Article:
“The real marriage of true minds is for any two people to possess a sense of humour or irony pitched in exactly the same key,” wrote Edith Wharton in her memoir A Backward Glance, “I have had good friends between whom and myself that bond was lacking, but they were never really intimate friends; and in that sense Henry James was perhaps the most intimate friend I ever had.” That sense of humor is clearly evident in his gift to Wharton of Harry Graham’s Misrepresentative Women. With its beautiful cover and clever illustrations, it’s a favorite of visitors to the library.
Harry Graham (1874-1936) was an English poet, best-known for his light verse. Misrepresentative Women contains poems about various women ranging from Eve (“Unselfish,—that one can’t dispute,/ Recalling her intense delight,/ When she acquired some novel fruit,/ In giving all her friends a bite”) to the then-popular writer Marie Corelli (“Were she to mingle with her ink/ A little milk of human kindness,/ She would not join, I dare to think,/ To chronic social color-blindness/ An outlook bigoted and narrow/ As that of some provincial sparrow.”). It was a follow up to two of his previous books: Misrepresentative Men and More Misrepresentative Men.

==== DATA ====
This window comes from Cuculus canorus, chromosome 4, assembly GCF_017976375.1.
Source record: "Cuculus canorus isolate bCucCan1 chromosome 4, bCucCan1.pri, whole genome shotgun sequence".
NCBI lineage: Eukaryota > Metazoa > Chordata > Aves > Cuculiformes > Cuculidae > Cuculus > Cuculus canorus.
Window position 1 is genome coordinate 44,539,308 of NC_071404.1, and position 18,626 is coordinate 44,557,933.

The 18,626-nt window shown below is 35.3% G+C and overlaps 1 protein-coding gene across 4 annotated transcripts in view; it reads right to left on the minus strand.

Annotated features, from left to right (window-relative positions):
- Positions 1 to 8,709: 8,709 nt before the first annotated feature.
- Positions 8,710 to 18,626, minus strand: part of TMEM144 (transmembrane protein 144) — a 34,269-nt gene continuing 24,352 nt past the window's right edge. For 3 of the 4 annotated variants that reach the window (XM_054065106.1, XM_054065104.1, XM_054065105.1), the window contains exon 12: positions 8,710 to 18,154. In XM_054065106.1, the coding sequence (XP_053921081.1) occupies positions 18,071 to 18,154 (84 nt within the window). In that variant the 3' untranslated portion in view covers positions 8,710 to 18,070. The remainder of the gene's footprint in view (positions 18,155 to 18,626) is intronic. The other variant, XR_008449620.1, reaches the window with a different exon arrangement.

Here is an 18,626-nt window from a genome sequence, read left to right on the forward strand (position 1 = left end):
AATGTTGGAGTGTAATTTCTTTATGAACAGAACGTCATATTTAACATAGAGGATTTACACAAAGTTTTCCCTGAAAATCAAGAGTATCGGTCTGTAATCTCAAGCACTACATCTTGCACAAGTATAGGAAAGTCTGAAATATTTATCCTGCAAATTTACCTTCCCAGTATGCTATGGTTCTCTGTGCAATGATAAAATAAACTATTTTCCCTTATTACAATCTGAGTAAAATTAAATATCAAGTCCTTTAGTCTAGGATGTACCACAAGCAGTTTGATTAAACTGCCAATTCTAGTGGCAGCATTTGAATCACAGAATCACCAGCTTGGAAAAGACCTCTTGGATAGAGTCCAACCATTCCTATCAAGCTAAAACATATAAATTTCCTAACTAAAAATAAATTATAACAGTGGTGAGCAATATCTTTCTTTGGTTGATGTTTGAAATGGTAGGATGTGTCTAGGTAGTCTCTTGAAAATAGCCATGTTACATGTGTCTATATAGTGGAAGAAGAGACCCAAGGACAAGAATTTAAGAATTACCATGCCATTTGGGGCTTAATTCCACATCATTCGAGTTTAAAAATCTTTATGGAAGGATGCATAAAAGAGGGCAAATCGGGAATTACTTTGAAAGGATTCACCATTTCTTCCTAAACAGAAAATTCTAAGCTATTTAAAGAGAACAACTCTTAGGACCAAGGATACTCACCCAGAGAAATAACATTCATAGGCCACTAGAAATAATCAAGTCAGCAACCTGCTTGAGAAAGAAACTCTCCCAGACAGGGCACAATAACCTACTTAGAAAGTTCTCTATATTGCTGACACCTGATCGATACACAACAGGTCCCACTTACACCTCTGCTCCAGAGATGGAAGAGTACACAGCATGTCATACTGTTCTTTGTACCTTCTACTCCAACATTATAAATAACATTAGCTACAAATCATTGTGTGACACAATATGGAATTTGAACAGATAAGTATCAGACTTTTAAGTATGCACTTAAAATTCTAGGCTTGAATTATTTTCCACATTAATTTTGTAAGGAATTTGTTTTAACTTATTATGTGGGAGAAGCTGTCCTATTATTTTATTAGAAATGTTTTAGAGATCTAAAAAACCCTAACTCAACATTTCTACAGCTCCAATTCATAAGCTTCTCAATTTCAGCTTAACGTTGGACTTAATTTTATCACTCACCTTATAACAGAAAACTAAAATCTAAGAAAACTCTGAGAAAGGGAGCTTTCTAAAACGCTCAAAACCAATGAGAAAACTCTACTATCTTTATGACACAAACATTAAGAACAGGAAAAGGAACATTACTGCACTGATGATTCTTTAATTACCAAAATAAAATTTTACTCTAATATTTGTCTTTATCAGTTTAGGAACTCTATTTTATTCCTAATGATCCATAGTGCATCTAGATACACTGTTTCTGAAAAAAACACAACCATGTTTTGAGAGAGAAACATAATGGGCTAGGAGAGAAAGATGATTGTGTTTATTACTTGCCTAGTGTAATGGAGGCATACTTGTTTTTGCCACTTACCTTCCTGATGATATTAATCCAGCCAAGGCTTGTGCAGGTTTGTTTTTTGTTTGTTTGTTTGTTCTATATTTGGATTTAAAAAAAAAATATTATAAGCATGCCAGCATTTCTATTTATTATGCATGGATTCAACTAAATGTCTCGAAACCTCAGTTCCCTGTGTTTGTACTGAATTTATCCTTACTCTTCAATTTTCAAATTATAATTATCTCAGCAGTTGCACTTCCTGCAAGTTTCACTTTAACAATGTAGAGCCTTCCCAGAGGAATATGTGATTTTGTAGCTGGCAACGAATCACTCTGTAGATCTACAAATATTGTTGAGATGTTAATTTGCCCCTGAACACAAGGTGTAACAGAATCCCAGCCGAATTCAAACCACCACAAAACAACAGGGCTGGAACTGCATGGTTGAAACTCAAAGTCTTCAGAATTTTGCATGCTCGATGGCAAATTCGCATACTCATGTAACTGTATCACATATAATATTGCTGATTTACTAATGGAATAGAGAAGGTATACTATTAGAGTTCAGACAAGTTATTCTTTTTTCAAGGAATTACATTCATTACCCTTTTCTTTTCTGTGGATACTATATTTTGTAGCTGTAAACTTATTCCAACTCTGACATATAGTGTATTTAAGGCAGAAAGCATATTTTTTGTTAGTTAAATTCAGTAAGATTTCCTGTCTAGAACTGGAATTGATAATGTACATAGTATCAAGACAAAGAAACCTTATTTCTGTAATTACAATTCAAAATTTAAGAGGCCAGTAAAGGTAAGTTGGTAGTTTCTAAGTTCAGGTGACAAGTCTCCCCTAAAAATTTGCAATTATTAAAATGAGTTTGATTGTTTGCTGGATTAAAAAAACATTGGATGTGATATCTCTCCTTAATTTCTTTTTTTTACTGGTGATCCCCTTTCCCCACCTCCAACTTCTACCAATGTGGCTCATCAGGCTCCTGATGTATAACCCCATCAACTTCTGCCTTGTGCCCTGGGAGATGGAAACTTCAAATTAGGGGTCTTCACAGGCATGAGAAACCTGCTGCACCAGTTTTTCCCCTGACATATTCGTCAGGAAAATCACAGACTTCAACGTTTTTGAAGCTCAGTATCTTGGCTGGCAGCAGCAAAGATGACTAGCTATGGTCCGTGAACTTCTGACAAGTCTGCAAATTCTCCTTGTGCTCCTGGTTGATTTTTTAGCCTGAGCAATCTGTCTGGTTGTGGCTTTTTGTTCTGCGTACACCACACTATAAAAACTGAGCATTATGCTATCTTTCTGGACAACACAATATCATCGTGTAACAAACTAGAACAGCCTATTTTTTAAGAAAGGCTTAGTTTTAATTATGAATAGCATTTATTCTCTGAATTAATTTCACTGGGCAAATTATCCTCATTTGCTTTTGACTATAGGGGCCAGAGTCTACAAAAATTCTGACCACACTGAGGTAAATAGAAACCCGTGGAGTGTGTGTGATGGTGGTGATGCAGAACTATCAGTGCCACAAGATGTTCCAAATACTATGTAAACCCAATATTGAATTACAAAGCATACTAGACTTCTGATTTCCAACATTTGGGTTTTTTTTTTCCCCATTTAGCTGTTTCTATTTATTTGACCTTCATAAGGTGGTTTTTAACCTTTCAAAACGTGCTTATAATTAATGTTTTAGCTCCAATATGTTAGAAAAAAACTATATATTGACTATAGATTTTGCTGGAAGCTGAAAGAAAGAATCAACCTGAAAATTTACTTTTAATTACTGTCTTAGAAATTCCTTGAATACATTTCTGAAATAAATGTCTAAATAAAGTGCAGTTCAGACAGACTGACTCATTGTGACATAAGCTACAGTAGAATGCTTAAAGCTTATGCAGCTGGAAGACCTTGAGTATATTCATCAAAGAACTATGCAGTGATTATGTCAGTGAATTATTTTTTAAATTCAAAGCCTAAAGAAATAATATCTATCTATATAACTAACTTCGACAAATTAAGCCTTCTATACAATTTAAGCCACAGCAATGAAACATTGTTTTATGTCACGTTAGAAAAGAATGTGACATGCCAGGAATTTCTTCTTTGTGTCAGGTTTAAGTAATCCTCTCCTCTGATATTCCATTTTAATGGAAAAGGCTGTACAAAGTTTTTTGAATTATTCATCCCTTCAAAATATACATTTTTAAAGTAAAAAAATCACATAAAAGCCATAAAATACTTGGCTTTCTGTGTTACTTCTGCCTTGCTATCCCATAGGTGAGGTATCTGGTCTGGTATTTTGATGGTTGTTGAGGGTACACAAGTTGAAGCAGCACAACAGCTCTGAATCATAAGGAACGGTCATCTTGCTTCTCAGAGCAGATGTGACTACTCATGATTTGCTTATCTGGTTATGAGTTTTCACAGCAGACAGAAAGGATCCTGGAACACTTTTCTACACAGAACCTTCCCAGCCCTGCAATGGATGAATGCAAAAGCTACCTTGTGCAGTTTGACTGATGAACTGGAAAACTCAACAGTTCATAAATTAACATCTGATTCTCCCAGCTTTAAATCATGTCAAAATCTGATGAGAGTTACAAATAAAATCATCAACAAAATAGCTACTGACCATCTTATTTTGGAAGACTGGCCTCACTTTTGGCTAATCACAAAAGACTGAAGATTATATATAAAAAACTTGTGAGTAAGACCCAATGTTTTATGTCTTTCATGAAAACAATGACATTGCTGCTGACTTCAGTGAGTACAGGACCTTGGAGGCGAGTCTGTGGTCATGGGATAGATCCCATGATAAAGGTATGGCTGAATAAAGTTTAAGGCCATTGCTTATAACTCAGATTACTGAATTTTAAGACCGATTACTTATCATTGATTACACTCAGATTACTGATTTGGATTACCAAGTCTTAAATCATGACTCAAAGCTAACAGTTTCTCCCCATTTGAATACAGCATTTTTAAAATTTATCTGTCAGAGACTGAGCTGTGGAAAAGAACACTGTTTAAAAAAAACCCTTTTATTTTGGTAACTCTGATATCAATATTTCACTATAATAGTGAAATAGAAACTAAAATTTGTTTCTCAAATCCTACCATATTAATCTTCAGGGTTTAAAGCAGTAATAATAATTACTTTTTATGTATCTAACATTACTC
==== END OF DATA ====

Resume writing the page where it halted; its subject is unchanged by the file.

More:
But Wharton and James’ shared sense of humor is not just in the choice of book. Inscribed inside, James has written “To a much misrepresented woman from the largest of her admirers.” Henry James has an imposing reputation. In his own lifetime he was nicknamed “The Master” and Wharton was often seen as his disciple. Here, in a few brief words, he pokes fun at himself, praises Wharton, and suggests what their relationship truly was: not master and disciple, but friends.